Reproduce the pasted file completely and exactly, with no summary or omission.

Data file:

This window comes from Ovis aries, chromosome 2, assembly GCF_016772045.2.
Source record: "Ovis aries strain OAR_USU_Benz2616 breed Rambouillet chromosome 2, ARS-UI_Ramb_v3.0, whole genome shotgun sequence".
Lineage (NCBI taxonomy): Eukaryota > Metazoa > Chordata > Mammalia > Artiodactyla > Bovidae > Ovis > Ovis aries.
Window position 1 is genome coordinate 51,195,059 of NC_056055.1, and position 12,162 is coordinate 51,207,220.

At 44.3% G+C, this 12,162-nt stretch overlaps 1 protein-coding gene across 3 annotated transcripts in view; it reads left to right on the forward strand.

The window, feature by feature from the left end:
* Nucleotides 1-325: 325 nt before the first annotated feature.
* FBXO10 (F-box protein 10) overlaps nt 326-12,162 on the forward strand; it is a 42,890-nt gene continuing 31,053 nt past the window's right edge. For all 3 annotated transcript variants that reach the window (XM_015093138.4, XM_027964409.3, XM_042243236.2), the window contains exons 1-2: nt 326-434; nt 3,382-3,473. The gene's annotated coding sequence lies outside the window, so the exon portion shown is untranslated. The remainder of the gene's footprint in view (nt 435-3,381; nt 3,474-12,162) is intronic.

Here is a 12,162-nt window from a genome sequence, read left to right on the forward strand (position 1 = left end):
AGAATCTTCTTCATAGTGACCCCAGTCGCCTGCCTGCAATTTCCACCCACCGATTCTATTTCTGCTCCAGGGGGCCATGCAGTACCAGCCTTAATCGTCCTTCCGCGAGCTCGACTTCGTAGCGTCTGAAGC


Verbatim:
This window comes from Ovis aries, chromosome 2, assembly GCF_016772045.2.
Source record: "Ovis aries strain OAR_USU_Benz2616 breed Rambouillet chromosome 2, ARS-UI_Ramb_v3.0, whole genome shotgun sequence".
Lineage (NCBI taxonomy): Eukaryota > Metazoa > Chordata > Mammalia > Artiodactyla > Bovidae > Ovis > Ovis aries.
Window position 1 is genome coordinate 51,195,059 of NC_056055.1, and position 12,162 is coordinate 51,207,220.

At 44.3% G+C, this 12,162-nt stretch overlaps 1 protein-coding gene across 3 annotated transcripts in view; it reads left to right on the forward strand.

The window, feature by feature from the left end:
* Nucleotides 1-325: 325 nt before the first annotated feature.
* FBXO10 (F-box protein 10) overlaps nt 326-12,162 on the forward strand; it is a 42,890-nt gene continuing 31,053 nt past the window's right edge. For all 3 annotated transcript variants that reach the window (XM_015093138.4, XM_027964409.3, XM_042243236.2), the window contains exons 1-2: nt 326-434; nt 3,382-3,473. The gene's annotated coding sequence lies outside the window, so the exon portion shown is untranslated. The remainder of the gene's footprint in view (nt 435-3,381; nt 3,474-12,162) is intronic.

Here is a 12,162-nt window from a genome sequence, read left to right on the forward strand (position 1 = left end):
AGAATCTTCTTCATAGTGACCCCAGTCGCCTGCCTGCAATTTCCACCCACCGATTCTATTTCTGCTCCAGGGGGCCATGCAGTACCAGCCTTAATCGTCCTTCCGCGAGCTCGACTTCGTAGCGTCTGAAGC